Terrorism is political, ideological or religious violence by non-state actors.
The perpetrated acts of violence have the intention of creating fear and terror for political, ideological or religious goals, and target the safety of civilians and neutral military personnel (non-combatants). Although precise criteria exist, there exist over 100 definitions of the term and there is no international criminal law definition.
In January 2015, the Paris attack against the Charlie Hebdo newspaper personnel made the fight against terror an essential priority in many countries of which Britain. On a global scale, the EU's has made the alliance against terrorism one of its central goals. .
Although it is sometimes identified with jihadism or Islamism, and with Islamist groups such as ISIS (Islamic State of Iraq and the Levant) and Boko Haram, it has been practiced by all sorts of actors, by right-wing and left-wing political parties, nationalist or religious groups, and governments themselves. The goals of the group perpetrating it are partly achieved by the creation of fear.
The ones who are labeled as terrorists by their opponents usually consider themselves in other terms, such as "freedom fighter", "rebel", "guerilla" or similar words in other languages, such as "Jihadi" in Arabic.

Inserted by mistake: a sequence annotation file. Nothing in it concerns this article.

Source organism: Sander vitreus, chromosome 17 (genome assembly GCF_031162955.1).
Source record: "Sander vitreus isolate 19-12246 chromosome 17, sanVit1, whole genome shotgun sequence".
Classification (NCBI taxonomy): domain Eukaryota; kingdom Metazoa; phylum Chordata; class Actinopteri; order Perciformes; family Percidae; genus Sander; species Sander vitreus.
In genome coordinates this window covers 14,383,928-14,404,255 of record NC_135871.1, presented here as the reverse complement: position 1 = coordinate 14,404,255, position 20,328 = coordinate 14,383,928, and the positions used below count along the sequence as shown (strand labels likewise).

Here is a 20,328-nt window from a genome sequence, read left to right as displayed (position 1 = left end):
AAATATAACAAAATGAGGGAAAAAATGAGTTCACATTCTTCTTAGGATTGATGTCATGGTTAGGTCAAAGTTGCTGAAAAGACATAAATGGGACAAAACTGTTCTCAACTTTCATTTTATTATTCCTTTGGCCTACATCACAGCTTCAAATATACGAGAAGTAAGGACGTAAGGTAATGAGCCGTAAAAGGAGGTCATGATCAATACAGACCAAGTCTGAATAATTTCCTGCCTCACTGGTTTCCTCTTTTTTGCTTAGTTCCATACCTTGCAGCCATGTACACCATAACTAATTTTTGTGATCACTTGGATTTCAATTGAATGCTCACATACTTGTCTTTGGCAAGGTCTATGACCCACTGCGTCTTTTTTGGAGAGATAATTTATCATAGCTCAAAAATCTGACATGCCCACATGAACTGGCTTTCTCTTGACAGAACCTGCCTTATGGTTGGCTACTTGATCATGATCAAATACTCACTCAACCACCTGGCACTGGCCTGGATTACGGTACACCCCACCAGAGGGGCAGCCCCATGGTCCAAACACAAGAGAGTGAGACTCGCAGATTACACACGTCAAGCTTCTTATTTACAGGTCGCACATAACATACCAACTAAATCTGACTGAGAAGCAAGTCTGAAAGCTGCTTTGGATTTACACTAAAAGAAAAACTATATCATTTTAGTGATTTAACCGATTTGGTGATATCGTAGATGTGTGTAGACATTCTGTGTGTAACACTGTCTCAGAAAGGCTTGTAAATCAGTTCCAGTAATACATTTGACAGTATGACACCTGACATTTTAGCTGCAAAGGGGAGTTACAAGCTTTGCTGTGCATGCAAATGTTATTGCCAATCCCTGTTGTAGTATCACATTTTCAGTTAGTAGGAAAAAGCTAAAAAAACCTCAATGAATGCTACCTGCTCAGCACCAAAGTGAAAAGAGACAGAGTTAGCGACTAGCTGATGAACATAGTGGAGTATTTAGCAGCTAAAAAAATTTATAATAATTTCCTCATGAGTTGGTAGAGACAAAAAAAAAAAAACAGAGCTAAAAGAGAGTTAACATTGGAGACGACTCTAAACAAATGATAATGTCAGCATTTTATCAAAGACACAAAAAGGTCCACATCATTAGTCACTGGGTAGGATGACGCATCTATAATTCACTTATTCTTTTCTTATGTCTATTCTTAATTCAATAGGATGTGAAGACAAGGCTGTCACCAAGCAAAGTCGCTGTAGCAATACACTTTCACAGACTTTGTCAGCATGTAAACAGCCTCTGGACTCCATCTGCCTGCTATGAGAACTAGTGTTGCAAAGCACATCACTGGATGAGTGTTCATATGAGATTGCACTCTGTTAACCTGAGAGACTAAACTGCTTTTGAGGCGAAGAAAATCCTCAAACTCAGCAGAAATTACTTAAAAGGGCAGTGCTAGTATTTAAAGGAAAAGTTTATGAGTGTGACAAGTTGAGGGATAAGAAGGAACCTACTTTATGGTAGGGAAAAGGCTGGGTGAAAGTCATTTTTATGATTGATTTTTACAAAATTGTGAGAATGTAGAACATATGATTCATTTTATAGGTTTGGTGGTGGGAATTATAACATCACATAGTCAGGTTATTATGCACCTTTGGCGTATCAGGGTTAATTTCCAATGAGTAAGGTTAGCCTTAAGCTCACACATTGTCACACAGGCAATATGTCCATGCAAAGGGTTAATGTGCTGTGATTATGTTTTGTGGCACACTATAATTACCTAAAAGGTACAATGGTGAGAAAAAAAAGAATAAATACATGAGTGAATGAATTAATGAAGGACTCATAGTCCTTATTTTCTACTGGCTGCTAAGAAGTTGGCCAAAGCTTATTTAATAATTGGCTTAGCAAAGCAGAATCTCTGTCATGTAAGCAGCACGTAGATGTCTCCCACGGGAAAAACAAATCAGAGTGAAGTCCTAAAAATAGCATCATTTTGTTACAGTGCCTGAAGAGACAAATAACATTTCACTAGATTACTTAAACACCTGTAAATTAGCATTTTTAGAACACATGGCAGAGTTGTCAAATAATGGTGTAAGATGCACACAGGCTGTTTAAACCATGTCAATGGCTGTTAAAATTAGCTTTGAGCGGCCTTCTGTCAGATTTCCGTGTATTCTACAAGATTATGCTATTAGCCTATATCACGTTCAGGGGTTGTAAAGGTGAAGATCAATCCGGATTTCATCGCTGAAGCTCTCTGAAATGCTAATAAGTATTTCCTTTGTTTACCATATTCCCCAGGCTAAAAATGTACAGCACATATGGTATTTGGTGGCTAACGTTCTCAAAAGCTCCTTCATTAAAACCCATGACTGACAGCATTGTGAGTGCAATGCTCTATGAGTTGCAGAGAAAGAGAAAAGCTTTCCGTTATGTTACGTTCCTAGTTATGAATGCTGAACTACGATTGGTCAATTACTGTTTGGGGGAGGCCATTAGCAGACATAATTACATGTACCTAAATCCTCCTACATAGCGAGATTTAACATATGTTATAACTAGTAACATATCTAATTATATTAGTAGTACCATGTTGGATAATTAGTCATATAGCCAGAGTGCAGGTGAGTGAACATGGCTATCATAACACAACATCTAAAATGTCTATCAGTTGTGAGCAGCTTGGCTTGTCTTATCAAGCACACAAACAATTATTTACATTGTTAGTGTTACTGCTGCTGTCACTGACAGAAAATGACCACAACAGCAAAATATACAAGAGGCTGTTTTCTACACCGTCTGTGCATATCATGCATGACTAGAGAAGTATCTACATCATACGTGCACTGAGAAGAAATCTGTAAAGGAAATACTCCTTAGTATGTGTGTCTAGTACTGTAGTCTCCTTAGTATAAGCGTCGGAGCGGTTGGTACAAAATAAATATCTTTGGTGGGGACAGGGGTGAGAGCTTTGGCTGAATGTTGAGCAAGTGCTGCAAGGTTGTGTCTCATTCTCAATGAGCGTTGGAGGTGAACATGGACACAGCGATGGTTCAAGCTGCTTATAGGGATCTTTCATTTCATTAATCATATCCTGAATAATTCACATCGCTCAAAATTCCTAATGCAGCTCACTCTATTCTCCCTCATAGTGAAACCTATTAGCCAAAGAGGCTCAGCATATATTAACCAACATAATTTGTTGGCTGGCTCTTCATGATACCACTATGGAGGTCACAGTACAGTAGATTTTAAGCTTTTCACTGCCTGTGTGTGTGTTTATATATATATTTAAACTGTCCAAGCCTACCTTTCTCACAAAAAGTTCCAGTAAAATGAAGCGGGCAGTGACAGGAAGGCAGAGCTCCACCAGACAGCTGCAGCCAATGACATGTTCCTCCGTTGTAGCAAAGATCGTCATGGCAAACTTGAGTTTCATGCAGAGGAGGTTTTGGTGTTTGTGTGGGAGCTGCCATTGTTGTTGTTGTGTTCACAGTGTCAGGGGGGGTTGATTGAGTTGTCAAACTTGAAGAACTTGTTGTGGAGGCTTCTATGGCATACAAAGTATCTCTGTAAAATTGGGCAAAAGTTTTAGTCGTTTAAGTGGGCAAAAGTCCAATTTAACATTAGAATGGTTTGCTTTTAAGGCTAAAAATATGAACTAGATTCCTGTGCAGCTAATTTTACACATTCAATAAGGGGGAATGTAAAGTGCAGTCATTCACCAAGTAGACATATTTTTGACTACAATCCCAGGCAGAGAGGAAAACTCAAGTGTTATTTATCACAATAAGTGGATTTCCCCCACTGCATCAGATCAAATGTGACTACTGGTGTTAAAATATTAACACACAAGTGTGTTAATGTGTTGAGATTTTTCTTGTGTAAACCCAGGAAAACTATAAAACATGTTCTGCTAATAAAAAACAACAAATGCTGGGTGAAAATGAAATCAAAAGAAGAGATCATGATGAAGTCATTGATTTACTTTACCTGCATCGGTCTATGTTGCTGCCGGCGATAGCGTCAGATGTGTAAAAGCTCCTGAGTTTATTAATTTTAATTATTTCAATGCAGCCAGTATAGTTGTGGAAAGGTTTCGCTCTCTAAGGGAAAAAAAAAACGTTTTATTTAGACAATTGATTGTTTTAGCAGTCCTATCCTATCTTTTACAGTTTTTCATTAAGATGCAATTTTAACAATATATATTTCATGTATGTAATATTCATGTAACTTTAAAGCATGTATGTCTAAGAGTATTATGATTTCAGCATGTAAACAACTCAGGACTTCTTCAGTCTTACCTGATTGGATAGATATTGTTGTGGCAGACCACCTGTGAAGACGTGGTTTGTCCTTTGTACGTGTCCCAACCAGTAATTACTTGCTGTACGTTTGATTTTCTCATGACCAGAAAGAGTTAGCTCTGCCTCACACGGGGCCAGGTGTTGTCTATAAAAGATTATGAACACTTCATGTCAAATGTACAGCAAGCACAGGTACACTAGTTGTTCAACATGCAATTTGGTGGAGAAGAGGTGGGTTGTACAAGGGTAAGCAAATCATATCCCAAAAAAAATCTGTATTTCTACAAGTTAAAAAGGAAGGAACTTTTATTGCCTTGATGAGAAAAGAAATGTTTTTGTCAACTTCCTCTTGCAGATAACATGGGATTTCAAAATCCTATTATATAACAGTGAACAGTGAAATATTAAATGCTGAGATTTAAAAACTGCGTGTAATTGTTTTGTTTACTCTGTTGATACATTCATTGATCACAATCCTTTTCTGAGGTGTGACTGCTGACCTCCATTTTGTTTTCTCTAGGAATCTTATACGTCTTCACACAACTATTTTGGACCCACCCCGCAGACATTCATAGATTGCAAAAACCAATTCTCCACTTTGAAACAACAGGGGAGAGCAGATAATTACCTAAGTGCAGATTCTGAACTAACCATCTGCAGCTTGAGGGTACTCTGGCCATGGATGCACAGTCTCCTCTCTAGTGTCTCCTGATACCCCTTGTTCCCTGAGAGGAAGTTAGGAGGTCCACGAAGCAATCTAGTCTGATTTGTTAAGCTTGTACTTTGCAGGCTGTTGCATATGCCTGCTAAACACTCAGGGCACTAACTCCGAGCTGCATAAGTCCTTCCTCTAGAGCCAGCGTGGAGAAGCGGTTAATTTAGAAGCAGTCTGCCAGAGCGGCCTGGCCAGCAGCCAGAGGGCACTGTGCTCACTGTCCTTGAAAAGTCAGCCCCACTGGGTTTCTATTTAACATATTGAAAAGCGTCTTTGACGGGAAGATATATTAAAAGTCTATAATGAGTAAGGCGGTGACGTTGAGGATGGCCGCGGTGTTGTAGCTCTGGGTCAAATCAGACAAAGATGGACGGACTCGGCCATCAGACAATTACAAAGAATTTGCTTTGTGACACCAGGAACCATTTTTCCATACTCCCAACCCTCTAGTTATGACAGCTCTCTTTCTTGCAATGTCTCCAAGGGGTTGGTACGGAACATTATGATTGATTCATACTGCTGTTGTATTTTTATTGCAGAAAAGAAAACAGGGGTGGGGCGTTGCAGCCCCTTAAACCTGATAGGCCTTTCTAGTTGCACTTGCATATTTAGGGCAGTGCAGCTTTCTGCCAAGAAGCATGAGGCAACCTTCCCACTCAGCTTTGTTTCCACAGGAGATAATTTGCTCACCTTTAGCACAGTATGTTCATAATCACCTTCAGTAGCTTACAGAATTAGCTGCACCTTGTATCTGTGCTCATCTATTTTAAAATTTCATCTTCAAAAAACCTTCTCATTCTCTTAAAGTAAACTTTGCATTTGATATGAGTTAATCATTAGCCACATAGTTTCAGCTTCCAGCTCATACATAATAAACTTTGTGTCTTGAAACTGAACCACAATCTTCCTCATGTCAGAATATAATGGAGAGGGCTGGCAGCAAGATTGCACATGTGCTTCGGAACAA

The different types of terrorism used have evolved and varied over time. Classical terrorism uses a direct approach and aims a particular target and few casualties: it is used for political purposes. Modern terrorism uses a more indirect approach, indiscriminate methods and aims at inflicting the most casualties possible. Postmodern terrorism changes the reality of terrorism itself and is aimed at symbols of the enemy. The latter is the type of terrorism that is upheld by religious groups such as ISIS. New instruments, such as social media, are used to promote this type of terrorism.
Countries and international organizations such as the United Nations hold lists of terrorist groups, which can vary from one list to another. The Provisional Irish Republican Army (IRA), for instance, is still considered a terrorist organization in the United Kingdom, but is considered an unlawful organization in the Republic of Ireland.